A COUPLE in Tresaith are hoping it’s a case of ‘hi-ho hi-ho, it’s off to jail you go’ for thieves who stole three-dozen garden ornaments including a bespoke set of Snow White and the Seven Dwarfs from outside their home last month.
Hugh and Joan Barrington awoke to a massive shock on the morning of Saturday, 3 March, after they realised that their large collection of gnomes, statues and ornaments had been stolen from their front garden at Fedwen Cottage in the dead of night.
Joan, 64 and 74-year-old Hugh, told the Cambrian News that the incident had left them shaken and hoped that, with the help of local residents and police, the thieves could be caught.
In what looks like a planned robbery, the thieves made off with the ornaments late on Friday, 2 March or early on Saturday morning.
The ornaments were amassed over a period of 30 years by the couple and have moved with them from house to house.
They included a set of Snow White and the seven dwarfs, bought in Blackpool 25 years ago for £30, while many of the stolen ornaments were presents from family and friends down the years.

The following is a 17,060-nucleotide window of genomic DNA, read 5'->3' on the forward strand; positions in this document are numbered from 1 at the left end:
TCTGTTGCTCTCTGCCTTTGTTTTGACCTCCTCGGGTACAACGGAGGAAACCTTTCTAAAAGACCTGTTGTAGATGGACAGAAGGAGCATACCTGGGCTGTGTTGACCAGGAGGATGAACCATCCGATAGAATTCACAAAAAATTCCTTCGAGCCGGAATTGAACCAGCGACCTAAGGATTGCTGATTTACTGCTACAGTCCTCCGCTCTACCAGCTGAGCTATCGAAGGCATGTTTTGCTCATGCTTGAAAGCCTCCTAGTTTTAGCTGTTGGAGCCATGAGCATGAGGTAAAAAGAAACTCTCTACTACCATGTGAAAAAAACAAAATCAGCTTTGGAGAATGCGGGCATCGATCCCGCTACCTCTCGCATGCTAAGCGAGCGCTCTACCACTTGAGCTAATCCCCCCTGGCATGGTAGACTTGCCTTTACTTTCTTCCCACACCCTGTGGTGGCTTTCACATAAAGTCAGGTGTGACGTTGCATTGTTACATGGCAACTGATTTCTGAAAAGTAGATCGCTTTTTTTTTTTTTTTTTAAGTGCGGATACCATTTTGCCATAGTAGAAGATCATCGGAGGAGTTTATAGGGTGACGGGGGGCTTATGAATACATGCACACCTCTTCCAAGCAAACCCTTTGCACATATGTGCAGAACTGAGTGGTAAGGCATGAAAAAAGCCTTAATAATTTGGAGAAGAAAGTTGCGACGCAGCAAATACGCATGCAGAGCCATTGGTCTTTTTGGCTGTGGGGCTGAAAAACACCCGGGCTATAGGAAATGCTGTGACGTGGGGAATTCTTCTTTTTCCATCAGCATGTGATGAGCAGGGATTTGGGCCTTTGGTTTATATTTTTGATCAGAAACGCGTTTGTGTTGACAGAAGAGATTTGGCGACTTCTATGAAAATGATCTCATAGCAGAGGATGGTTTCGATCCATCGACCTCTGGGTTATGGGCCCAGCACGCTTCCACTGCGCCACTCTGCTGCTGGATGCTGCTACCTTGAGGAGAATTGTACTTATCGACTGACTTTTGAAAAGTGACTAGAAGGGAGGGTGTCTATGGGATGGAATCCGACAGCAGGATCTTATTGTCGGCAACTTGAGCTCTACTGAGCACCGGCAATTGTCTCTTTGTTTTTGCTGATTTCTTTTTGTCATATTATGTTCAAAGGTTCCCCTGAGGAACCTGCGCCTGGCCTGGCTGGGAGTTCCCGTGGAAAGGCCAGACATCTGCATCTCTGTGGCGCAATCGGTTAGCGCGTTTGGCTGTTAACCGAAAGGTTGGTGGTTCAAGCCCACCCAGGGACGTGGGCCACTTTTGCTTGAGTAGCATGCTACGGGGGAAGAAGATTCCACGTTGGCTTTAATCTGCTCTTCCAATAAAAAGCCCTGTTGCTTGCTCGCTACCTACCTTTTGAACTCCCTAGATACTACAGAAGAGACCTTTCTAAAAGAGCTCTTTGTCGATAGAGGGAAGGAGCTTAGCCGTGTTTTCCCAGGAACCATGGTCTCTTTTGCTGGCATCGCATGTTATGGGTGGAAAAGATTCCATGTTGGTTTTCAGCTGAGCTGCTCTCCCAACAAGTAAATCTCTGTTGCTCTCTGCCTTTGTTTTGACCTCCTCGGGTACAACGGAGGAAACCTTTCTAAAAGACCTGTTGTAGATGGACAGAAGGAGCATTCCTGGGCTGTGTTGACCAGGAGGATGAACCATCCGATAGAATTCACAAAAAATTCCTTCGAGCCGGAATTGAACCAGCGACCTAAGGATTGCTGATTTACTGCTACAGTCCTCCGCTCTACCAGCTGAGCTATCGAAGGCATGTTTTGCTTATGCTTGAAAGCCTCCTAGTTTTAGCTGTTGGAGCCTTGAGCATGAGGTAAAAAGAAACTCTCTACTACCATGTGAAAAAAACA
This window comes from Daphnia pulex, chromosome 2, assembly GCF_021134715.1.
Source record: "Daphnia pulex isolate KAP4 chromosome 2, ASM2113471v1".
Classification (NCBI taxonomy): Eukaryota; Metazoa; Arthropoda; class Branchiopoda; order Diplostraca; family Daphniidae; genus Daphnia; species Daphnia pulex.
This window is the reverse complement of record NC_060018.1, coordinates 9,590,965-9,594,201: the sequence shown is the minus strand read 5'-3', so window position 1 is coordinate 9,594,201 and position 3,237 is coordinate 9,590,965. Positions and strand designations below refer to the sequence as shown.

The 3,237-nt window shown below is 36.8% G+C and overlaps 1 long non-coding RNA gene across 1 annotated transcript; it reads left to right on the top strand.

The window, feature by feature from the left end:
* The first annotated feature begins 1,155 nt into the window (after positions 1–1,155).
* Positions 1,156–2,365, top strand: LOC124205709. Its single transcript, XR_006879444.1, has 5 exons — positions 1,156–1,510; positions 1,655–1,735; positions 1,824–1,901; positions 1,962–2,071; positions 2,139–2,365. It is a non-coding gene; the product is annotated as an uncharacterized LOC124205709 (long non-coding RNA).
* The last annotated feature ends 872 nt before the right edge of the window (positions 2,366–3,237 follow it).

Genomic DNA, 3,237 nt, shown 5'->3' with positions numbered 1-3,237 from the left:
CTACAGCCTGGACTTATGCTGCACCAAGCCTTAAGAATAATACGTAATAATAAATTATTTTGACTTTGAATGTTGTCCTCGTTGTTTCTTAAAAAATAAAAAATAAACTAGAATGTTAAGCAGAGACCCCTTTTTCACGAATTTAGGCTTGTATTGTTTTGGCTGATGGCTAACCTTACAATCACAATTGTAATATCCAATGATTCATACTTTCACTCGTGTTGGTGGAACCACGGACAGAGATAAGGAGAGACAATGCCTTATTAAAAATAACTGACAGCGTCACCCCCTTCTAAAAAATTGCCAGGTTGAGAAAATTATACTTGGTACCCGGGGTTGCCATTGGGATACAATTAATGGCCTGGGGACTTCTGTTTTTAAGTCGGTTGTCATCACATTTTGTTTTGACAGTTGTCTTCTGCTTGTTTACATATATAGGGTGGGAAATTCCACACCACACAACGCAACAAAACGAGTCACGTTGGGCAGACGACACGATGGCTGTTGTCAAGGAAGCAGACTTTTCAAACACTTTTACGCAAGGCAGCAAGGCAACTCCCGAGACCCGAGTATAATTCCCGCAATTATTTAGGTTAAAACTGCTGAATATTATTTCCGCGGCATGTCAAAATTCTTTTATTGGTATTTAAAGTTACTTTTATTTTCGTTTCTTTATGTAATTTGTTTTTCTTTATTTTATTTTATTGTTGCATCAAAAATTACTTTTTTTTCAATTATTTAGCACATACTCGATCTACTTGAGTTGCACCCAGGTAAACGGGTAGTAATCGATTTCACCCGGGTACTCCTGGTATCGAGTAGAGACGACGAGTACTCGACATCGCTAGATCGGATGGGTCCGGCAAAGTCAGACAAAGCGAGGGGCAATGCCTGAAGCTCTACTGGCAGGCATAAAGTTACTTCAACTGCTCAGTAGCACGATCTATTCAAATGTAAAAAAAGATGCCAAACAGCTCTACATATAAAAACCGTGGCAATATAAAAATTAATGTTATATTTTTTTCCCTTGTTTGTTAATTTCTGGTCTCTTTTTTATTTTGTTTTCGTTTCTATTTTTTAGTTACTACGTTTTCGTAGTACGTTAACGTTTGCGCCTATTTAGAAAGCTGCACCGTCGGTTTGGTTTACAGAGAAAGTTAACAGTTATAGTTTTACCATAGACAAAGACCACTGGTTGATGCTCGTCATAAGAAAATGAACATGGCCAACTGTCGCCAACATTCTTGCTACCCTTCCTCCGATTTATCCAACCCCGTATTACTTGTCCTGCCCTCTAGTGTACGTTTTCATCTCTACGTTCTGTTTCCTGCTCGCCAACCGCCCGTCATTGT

One of the couple’s particular favourites, a girl sitting on a bench reading a book, was also taken. Only one gnome now remains.
(Reproduced from Cambrian News,  4th April)
Gardien Comment:  Using SelectDNA with a suitable warning notice will deter most thieves, See

Nip garden crime in the bud

WEST Mercia Police is urging green-fingered residents to help the force ‘weed out' garden crime.

Around 1,500 shed burglaries take place every year across the county, which highlights the importance of storing valuable items securely.
Although many people take steps to protect their homes and the property inside them, valuable equipment is often left in unsecured sheds, providing easy pickings for opportunist thieves.
"With the Easter holidays starting this week, more people will take the opportunity to get out into their gardens and bring them back to life after the cold winter," said PC Ian White, the force's crime risk manager.
He added: "I would urge people - while they're out and about in the garden - not to store expensive items such as power tools, mowers, garden tools, bicycles and golf clubs in sheds. If possible, keep them in your house or garage.
"Easy, simple, steps can be taken by everyone to help reduce garden crime and keep their belongings safe throughout the year.
"Thieves love insecure gardens and we need to work together to keep garden crime low and our gardens places we can relax safely throughout the summer."
(Reproduced from Redditch Advertiser 4th April)
Gardien Comment: Lots of advice and quality security products can be found at